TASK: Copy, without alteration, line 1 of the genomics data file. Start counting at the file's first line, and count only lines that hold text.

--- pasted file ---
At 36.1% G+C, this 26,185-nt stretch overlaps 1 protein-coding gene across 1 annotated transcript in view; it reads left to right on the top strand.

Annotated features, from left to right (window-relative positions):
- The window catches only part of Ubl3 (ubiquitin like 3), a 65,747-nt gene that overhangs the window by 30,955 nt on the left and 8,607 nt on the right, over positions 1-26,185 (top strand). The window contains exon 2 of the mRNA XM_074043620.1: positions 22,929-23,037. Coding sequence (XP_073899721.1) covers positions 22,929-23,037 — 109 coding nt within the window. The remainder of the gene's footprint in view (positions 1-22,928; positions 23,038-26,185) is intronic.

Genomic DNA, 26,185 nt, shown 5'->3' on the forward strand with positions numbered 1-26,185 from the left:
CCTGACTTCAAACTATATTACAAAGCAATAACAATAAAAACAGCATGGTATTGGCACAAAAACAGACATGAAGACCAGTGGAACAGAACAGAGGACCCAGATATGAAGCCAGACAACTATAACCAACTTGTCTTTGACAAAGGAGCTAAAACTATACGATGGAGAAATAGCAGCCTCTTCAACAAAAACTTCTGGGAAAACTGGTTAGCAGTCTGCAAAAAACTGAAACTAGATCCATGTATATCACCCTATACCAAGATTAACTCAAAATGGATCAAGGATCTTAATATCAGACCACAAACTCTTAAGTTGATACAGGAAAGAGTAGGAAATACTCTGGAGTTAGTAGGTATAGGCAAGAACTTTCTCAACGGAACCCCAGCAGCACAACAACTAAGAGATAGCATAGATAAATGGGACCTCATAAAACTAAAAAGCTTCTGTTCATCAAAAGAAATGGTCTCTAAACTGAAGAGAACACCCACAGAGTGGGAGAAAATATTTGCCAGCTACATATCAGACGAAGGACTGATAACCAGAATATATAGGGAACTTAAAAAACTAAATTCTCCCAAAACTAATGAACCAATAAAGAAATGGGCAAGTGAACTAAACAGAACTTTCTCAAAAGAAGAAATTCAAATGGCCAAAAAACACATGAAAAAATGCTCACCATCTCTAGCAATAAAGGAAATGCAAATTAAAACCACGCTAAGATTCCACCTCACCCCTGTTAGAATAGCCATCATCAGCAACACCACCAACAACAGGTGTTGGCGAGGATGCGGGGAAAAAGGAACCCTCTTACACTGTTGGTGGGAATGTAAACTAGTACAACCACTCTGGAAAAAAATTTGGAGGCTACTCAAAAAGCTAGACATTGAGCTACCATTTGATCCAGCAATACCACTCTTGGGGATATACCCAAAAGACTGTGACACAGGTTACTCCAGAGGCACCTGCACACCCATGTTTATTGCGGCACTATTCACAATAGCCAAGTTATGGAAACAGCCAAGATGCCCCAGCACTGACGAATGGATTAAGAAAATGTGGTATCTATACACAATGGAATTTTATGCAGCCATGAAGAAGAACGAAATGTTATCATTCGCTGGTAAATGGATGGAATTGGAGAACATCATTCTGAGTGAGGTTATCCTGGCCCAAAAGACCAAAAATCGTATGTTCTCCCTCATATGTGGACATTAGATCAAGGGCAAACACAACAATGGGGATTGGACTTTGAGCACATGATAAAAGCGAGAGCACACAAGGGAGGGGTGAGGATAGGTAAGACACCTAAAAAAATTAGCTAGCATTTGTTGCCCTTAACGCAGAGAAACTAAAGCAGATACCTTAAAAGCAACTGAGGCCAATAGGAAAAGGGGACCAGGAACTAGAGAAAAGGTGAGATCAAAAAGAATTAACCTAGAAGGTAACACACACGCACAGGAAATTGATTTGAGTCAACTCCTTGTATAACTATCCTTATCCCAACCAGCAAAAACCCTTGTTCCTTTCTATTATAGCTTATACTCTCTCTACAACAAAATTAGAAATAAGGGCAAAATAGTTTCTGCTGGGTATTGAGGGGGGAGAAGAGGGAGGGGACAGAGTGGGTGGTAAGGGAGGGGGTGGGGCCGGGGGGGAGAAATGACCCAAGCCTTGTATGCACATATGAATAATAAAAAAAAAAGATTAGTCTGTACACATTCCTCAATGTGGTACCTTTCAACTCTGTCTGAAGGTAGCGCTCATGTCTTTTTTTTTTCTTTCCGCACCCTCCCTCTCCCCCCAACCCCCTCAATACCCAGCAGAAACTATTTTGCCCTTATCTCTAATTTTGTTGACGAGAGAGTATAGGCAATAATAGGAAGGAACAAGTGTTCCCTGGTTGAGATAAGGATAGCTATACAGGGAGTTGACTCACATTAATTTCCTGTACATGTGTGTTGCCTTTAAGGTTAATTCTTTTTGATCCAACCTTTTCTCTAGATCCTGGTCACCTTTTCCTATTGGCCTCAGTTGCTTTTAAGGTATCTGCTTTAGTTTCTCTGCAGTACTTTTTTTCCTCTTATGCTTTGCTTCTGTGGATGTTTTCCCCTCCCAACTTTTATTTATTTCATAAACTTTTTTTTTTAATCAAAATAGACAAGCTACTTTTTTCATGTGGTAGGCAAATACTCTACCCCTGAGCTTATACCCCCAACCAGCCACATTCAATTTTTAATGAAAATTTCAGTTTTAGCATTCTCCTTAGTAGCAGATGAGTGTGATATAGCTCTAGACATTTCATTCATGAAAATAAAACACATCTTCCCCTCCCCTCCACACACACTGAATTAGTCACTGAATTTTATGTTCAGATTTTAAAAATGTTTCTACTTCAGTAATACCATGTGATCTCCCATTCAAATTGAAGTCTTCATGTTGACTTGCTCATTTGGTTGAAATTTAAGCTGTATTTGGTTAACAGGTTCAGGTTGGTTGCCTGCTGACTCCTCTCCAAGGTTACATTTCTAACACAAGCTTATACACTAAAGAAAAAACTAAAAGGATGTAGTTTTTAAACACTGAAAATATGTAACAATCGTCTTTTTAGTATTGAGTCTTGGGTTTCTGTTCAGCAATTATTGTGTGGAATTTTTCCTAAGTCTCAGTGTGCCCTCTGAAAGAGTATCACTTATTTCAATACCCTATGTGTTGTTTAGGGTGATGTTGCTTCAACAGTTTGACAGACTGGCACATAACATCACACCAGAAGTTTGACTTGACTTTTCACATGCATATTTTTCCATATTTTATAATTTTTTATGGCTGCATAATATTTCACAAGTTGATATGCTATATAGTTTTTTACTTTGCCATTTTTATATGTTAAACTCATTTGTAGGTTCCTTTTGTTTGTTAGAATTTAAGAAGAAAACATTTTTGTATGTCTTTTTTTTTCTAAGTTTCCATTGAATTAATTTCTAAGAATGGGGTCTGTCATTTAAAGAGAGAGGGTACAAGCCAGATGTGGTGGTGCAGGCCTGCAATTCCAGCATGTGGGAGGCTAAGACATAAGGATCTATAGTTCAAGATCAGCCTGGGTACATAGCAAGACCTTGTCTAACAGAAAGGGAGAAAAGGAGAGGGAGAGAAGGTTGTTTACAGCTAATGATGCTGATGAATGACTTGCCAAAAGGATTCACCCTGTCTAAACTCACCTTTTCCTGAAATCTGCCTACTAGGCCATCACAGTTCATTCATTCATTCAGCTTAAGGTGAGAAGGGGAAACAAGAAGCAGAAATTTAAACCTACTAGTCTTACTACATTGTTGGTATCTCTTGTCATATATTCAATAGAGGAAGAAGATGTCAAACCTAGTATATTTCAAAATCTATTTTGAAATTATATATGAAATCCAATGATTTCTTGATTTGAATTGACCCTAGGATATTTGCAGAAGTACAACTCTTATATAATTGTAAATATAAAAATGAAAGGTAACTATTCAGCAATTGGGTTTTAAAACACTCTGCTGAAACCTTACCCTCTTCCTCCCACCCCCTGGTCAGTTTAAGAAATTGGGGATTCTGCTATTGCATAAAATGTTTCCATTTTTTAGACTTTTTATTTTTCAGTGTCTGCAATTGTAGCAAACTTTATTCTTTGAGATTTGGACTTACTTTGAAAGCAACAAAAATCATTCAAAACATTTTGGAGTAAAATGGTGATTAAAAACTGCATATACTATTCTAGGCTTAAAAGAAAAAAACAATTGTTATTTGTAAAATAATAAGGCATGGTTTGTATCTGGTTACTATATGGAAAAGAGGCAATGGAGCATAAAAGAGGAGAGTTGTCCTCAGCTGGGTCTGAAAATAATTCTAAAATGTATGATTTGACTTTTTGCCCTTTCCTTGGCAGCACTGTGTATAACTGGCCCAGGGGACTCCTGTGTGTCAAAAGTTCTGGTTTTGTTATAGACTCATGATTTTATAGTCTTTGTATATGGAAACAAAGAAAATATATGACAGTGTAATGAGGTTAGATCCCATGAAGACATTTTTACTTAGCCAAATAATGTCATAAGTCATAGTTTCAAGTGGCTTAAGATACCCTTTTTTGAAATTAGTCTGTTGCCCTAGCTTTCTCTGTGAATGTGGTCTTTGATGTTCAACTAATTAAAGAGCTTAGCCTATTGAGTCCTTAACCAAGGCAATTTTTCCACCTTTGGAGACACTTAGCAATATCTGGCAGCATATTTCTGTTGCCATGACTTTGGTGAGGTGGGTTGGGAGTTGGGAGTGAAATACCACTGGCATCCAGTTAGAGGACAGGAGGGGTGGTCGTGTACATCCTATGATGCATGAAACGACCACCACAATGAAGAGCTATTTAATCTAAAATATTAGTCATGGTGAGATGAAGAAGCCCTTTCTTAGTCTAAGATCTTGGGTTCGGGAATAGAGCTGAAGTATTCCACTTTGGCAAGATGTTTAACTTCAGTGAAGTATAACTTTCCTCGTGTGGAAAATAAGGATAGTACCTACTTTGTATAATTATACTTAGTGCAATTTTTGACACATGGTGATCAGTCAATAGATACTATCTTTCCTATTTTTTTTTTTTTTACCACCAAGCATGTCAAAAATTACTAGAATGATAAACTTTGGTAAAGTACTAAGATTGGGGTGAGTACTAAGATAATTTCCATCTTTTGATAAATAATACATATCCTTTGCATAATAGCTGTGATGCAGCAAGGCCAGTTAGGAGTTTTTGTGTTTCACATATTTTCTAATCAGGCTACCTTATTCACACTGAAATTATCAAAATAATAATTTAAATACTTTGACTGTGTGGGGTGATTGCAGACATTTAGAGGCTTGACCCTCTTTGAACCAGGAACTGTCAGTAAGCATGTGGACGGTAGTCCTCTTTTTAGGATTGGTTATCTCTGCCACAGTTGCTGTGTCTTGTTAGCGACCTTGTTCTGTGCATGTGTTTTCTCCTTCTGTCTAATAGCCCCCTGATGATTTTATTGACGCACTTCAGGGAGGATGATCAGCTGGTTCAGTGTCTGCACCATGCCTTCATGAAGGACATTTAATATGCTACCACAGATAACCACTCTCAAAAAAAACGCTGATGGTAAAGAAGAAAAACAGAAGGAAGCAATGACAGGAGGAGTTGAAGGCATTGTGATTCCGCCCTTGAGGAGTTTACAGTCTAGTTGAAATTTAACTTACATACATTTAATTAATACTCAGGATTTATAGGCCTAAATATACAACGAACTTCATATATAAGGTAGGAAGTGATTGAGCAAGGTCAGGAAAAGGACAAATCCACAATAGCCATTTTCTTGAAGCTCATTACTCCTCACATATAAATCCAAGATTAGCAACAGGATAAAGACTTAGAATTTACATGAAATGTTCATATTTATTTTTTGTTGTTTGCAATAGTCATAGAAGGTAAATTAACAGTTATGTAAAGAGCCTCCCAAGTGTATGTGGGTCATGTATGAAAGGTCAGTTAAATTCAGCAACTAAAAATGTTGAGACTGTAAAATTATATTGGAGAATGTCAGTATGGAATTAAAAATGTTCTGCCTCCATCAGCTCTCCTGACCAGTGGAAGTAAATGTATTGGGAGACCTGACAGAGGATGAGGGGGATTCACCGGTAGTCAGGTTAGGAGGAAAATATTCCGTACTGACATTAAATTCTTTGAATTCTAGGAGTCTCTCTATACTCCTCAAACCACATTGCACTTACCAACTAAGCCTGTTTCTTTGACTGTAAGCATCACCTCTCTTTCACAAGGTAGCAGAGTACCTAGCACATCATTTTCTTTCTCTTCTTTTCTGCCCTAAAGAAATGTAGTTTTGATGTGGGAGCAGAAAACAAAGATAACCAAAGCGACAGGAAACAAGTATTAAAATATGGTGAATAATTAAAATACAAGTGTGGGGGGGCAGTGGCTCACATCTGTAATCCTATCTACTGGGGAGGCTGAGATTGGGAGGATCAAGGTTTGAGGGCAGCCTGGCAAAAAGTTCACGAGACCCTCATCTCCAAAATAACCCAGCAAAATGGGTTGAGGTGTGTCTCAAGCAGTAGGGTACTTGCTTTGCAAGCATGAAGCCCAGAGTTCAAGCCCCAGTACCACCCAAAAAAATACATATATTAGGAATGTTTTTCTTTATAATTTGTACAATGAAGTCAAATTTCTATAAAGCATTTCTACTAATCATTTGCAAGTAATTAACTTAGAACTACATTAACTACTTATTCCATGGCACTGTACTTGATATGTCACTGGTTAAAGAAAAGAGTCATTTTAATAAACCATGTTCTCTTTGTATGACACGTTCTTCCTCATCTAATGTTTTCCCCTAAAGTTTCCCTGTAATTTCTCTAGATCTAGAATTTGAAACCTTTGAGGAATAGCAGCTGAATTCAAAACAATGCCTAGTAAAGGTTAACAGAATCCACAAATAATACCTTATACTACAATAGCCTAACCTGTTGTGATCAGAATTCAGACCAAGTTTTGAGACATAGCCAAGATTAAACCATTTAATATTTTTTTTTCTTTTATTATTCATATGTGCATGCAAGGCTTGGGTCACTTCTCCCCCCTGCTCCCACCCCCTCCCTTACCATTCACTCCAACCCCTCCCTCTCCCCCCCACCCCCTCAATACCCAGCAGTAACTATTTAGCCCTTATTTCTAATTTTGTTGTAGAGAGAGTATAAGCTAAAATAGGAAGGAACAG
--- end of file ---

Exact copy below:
At 36.1% G+C, this 26,185-nt stretch overlaps 1 protein-coding gene across 1 annotated transcript in view; it reads left to right on the top strand.